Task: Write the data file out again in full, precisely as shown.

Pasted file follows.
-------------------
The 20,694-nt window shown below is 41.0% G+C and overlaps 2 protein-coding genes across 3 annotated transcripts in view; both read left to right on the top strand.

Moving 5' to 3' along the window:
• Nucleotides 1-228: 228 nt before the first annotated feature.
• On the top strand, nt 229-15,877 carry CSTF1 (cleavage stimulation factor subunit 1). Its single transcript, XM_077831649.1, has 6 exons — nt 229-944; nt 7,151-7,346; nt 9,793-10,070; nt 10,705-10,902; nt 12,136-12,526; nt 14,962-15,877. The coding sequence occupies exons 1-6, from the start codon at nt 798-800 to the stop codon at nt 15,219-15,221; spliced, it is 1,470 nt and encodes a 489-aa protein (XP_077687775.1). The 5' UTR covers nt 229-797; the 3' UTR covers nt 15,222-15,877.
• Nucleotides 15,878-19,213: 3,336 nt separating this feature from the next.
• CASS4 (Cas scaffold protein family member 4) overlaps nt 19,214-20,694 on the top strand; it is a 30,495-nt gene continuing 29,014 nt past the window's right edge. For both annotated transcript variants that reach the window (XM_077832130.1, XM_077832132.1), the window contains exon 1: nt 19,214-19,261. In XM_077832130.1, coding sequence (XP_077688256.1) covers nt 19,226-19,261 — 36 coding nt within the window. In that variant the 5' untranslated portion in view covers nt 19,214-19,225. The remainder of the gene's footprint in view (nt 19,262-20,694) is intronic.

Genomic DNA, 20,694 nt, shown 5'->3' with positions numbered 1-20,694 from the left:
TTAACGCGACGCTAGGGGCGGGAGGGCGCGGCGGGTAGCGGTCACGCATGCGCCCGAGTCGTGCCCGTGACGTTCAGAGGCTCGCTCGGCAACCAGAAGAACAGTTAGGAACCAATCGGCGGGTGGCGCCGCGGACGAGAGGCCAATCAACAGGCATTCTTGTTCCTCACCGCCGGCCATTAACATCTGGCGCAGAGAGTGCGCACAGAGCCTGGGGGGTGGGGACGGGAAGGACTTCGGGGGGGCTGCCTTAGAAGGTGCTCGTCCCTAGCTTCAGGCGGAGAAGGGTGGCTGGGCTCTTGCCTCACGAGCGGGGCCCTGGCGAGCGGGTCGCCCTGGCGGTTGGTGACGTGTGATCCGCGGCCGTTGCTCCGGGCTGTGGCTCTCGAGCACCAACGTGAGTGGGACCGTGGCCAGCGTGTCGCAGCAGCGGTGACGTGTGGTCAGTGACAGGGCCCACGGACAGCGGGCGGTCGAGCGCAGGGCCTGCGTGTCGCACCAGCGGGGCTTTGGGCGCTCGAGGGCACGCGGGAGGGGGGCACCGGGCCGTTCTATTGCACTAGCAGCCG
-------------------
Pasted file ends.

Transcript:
The 20,694-nt window shown below is 41.0% G+C and overlaps 2 protein-coding genes across 3 annotated transcripts in view; both read left to right on the top strand.

Moving 5' to 3' along the window:
• Nucleotides 1-228: 228 nt before the first annotated feature.
• On the top strand, nt 229-15,877 carry CSTF1 (cleavage stimulation factor subunit 1). Its single transcript, XM_077831649.1, has 6 exons — nt 229-944; nt 7,151-7,346; nt 9,793-10,070; nt 10,705-10,902; nt 12,136-12,526; nt 14,962-15,877. The coding sequence occupies exons 1-6, from the start codon at nt 798-800 to the stop codon at nt 15,219-15,221; spliced, it is 1,470 nt and encodes a 489-aa protein (XP_077687775.1). The 5' UTR covers nt 229-797; the 3' UTR covers nt 15,222-15,877.
• Nucleotides 15,878-19,213: 3,336 nt separating this feature from the next.
• CASS4 (Cas scaffold protein family member 4) overlaps nt 19,214-20,694 on the top strand; it is a 30,495-nt gene continuing 29,014 nt past the window's right edge. For both annotated transcript variants that reach the window (XM_077832130.1, XM_077832132.1), the window contains exon 1: nt 19,214-19,261. In XM_077832130.1, coding sequence (XP_077688256.1) covers nt 19,226-19,261 — 36 coding nt within the window. In that variant the 5' untranslated portion in view covers nt 19,214-19,225. The remainder of the gene's footprint in view (nt 19,262-20,694) is intronic.

Genomic DNA, 20,694 nt, shown 5'->3' with positions numbered 1-20,694 from the left:
TTAACGCGACGCTAGGGGCGGGAGGGCGCGGCGGGTAGCGGTCACGCATGCGCCCGAGTCGTGCCCGTGACGTTCAGAGGCTCGCTCGGCAACCAGAAGAACAGTTAGGAACCAATCGGCGGGTGGCGCCGCGGACGAGAGGCCAATCAACAGGCATTCTTGTTCCTCACCGCCGGCCATTAACATCTGGCGCAGAGAGTGCGCACAGAGCCTGGGGGGTGGGGACGGGAAGGACTTCGGGGGGGCTGCCTTAGAAGGTGCTCGTCCCTAGCTTCAGGCGGAGAAGGGTGGCTGGGCTCTTGCCTCACGAGCGGGGCCCTGGCGAGCGGGTCGCCCTGGCGGTTGGTGACGTGTGATCCGCGGCCGTTGCTCCGGGCTGTGGCTCTCGAGCACCAACGTGAGTGGGACCGTGGCCAGCGTGTCGCAGCAGCGGTGACGTGTGGTCAGTGACAGGGCCCACGGACAGCGGGCGGTCGAGCGCAGGGCCTGCGTGTCGCACCAGCGGGGCTTTGGGCGCTCGAGGGCACGCGGGAGGGGGGCACCGGGCCGTTCTATTGCACTAGCAGCCG